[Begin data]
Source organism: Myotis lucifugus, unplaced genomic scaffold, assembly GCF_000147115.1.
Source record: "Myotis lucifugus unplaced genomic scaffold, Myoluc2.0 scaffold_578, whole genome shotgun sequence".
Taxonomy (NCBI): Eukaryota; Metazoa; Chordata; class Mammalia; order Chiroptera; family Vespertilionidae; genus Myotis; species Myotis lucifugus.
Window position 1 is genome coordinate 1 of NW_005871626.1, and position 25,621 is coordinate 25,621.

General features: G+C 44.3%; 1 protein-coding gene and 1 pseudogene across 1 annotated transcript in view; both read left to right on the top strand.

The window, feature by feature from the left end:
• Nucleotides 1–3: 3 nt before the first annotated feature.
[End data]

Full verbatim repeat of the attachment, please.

Source organism: Myotis lucifugus, unplaced genomic scaffold, assembly GCF_000147115.1.
Source record: "Myotis lucifugus unplaced genomic scaffold, Myoluc2.0 scaffold_578, whole genome shotgun sequence".
Taxonomy (NCBI): Eukaryota; Metazoa; Chordata; class Mammalia; order Chiroptera; family Vespertilionidae; genus Myotis; species Myotis lucifugus.
Window position 1 is genome coordinate 1 of NW_005871626.1, and position 25,621 is coordinate 25,621.

General features: G+C 44.3%; 1 protein-coding gene and 1 pseudogene across 1 annotated transcript in view; both read left to right on the top strand.

The window, feature by feature from the left end:
• Nucleotides 1–3: 3 nt before the first annotated feature.